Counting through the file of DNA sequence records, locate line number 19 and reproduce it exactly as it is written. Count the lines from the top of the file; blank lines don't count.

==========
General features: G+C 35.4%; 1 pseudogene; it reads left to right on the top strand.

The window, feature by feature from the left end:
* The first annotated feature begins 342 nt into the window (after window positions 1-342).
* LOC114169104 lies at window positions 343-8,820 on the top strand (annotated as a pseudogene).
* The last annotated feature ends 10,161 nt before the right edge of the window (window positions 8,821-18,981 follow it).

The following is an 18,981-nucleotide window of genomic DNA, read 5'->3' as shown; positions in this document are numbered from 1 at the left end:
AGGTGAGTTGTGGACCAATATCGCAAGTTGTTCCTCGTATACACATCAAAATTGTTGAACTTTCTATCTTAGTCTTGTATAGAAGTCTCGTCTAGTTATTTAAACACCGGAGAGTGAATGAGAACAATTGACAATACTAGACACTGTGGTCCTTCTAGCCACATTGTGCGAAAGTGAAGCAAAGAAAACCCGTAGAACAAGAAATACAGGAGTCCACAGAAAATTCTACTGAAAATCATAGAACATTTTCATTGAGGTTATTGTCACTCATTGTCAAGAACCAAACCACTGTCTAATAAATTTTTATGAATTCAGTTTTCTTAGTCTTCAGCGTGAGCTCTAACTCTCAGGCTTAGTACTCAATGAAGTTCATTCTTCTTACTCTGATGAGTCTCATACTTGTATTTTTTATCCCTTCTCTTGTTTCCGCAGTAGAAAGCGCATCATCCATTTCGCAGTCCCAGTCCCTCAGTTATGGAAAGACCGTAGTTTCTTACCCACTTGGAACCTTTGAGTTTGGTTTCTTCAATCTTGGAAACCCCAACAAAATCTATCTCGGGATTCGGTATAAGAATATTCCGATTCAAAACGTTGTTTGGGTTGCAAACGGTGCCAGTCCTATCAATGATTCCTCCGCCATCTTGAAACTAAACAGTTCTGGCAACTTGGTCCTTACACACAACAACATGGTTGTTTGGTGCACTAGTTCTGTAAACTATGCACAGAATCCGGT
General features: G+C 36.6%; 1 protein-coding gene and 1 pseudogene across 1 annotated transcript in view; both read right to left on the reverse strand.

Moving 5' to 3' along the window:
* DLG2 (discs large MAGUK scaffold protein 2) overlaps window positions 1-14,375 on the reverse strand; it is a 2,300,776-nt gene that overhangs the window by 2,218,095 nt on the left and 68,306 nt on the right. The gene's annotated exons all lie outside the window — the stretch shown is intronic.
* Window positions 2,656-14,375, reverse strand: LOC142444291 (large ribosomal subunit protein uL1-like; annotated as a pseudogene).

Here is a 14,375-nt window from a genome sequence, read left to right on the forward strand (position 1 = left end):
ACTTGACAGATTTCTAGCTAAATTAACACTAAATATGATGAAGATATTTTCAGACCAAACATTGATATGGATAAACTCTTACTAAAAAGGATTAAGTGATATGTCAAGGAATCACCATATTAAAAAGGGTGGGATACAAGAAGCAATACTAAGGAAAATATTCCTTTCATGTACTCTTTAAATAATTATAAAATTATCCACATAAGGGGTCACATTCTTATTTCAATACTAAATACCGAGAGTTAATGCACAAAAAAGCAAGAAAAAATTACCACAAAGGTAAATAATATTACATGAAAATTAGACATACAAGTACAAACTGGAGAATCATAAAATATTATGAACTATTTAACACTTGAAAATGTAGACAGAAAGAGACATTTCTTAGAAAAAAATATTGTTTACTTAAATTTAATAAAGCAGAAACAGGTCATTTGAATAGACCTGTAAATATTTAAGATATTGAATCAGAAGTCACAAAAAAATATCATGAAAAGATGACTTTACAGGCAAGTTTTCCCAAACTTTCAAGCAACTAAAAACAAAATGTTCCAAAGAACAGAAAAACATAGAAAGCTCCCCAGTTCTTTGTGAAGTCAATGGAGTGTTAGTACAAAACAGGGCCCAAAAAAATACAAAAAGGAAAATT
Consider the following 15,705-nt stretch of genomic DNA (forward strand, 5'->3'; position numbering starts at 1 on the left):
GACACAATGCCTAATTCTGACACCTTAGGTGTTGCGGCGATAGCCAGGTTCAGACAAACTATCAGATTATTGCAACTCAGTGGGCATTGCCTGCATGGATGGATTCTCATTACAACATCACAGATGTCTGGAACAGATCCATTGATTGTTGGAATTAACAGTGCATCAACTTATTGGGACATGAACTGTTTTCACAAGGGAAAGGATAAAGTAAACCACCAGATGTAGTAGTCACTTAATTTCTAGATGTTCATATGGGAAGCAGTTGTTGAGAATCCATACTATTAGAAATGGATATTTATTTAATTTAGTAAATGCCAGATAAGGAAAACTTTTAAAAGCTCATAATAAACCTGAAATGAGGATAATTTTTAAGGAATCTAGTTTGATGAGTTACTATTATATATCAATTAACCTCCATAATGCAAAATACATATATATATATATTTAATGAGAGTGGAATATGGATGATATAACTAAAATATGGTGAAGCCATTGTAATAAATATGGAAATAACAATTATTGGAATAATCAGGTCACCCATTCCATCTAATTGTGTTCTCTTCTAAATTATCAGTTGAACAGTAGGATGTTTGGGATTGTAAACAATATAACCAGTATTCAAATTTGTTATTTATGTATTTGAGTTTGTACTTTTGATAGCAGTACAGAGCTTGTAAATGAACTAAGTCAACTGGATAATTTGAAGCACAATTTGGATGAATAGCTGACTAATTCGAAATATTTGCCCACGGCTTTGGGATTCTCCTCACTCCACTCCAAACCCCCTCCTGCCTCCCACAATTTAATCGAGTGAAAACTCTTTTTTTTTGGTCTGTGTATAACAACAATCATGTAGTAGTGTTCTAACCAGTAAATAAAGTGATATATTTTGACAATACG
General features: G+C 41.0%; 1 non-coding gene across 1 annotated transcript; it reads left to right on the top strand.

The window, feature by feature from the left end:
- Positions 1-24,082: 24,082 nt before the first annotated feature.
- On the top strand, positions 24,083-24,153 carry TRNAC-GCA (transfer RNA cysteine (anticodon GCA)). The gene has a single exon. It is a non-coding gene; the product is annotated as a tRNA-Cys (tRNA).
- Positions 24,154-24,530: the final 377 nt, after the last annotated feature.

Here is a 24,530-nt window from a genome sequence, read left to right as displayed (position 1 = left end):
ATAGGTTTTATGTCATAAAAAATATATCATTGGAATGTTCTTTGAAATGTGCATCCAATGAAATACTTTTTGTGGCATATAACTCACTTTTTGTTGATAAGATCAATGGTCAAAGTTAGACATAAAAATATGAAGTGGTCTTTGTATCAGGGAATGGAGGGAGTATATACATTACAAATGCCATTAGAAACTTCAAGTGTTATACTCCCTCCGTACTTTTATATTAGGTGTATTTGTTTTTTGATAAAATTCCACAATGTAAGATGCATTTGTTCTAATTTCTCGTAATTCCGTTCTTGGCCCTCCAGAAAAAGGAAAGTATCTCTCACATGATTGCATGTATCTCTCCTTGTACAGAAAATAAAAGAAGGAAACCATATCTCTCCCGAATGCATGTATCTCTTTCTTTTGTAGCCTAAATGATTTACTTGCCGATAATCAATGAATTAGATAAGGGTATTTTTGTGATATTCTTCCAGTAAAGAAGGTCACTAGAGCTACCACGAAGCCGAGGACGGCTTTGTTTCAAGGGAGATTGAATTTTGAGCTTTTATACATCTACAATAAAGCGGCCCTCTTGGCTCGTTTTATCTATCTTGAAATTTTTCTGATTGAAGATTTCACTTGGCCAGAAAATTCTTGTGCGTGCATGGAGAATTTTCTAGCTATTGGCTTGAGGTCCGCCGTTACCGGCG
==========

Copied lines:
- On the top strand, positions 24,083-24,153 carry TRNAC-GCA (transfer RNA cysteine (anticodon GCA)). The gene has a single exon. It is a non-coding gene; the product is annotated as a tRNA-Cys (tRNA).